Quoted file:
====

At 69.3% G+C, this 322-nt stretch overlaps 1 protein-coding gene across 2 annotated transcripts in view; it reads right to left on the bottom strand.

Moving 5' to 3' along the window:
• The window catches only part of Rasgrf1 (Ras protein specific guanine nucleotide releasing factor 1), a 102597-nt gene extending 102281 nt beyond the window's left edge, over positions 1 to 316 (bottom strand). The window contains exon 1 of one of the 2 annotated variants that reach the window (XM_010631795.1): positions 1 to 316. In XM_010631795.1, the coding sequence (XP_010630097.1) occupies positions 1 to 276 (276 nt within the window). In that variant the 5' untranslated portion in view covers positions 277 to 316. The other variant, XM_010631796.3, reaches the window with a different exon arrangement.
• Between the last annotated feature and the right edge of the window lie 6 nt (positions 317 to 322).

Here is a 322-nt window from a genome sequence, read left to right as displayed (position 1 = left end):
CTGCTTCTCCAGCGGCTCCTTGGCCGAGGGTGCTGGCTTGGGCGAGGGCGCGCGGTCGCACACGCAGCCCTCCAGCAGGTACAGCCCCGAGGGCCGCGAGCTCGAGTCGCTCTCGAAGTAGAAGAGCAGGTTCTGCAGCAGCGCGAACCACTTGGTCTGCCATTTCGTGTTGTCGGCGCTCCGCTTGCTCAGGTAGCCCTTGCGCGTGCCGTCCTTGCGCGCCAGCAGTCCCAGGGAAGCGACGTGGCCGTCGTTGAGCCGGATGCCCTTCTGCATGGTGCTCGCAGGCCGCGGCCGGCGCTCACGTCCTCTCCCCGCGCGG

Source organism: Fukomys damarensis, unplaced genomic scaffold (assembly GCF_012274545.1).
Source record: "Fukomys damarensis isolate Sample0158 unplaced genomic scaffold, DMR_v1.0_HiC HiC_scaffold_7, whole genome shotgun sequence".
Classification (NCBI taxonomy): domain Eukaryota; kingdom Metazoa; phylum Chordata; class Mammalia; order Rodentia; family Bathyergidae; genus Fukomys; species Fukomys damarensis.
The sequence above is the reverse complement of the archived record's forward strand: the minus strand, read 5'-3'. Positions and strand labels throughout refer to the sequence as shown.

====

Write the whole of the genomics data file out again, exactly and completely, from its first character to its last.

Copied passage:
At 69.3% G+C, this 322-nt stretch overlaps 1 protein-coding gene across 2 annotated transcripts in view; it reads right to left on the bottom strand.

Moving 5' to 3' along the window:
• The window catches only part of Rasgrf1 (Ras protein specific guanine nucleotide releasing factor 1), a 102597-nt gene extending 102281 nt beyond the window's left edge, over positions 1 to 316 (bottom strand). The window contains exon 1 of one of the 2 annotated variants that reach the window (XM_010631795.1): positions 1 to 316. In XM_010631795.1, the coding sequence (XP_010630097.1) occupies positions 1 to 276 (276 nt within the window). In that variant the 5' untranslated portion in view covers positions 277 to 316. The other variant, XM_010631796.3, reaches the window with a different exon arrangement.
• Between the last annotated feature and the right edge of the window lie 6 nt (positions 317 to 322).

Here is a 322-nt window from a genome sequence, read left to right as displayed (position 1 = left end):
CTGCTTCTCCAGCGGCTCCTTGGCCGAGGGTGCTGGCTTGGGCGAGGGCGCGCGGTCGCACACGCAGCCCTCCAGCAGGTACAGCCCCGAGGGCCGCGAGCTCGAGTCGCTCTCGAAGTAGAAGAGCAGGTTCTGCAGCAGCGCGAACCACTTGGTCTGCCATTTCGTGTTGTCGGCGCTCCGCTTGCTCAGGTAGCCCTTGCGCGTGCCGTCCTTGCGCGCCAGCAGTCCCAGGGAAGCGACGTGGCCGTCGTTGAGCCGGATGCCCTTCTGCATGGTGCTCGCAGGCCGCGGCCGGCGCTCACGTCCTCTCCCCGCGCGG

Source organism: Fukomys damarensis, unplaced genomic scaffold (assembly GCF_012274545.1).
Source record: "Fukomys damarensis isolate Sample0158 unplaced genomic scaffold, DMR_v1.0_HiC HiC_scaffold_7, whole genome shotgun sequence".
Classification (NCBI taxonomy): domain Eukaryota; kingdom Metazoa; phylum Chordata; class Mammalia; order Rodentia; family Bathyergidae; genus Fukomys; species Fukomys damarensis.
The sequence above is the reverse complement of the archived record's forward strand: the minus strand, read 5'-3'. Positions and strand labels throughout refer to the sequence as shown.